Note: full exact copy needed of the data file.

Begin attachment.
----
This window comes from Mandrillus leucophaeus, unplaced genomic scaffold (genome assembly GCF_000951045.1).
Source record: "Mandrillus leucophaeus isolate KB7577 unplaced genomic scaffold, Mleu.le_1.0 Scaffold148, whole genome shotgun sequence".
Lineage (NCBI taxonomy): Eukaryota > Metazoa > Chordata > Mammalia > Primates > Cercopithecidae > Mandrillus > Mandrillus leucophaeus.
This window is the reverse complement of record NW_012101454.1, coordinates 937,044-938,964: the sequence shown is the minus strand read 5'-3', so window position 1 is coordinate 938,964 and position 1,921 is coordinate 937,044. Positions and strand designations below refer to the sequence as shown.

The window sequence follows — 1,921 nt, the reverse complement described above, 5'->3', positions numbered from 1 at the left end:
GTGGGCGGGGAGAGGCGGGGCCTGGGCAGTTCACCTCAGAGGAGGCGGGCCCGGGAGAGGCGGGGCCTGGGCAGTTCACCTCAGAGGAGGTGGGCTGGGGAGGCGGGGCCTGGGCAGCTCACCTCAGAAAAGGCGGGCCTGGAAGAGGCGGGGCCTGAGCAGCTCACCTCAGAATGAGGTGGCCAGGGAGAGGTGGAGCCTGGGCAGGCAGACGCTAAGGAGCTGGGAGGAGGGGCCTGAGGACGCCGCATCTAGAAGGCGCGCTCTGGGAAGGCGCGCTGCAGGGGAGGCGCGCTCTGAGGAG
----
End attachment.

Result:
This window comes from Mandrillus leucophaeus, unplaced genomic scaffold (genome assembly GCF_000951045.1).
Source record: "Mandrillus leucophaeus isolate KB7577 unplaced genomic scaffold, Mleu.le_1.0 Scaffold148, whole genome shotgun sequence".
Lineage (NCBI taxonomy): Eukaryota > Metazoa > Chordata > Mammalia > Primates > Cercopithecidae > Mandrillus > Mandrillus leucophaeus.
This window is the reverse complement of record NW_012101454.1, coordinates 937,044-938,964: the sequence shown is the minus strand read 5'-3', so window position 1 is coordinate 938,964 and position 1,921 is coordinate 937,044. Positions and strand designations below refer to the sequence as shown.

The window sequence follows — 1,921 nt, the reverse complement described above, 5'->3', positions numbered from 1 at the left end:
GTGGGCGGGGAGAGGCGGGGCCTGGGCAGTTCACCTCAGAGGAGGCGGGCCCGGGAGAGGCGGGGCCTGGGCAGTTCACCTCAGAGGAGGTGGGCTGGGGAGGCGGGGCCTGGGCAGCTCACCTCAGAAAAGGCGGGCCTGGAAGAGGCGGGGCCTGAGCAGCTCACCTCAGAATGAGGTGGCCAGGGAGAGGTGGAGCCTGGGCAGGCAGACGCTAAGGAGCTGGGAGGAGGGGCCTGAGGACGCCGCATCTAGAAGGCGCGCTCTGGGAAGGCGCGCTGCAGGGGAGGCGCGCTCTGAGGAG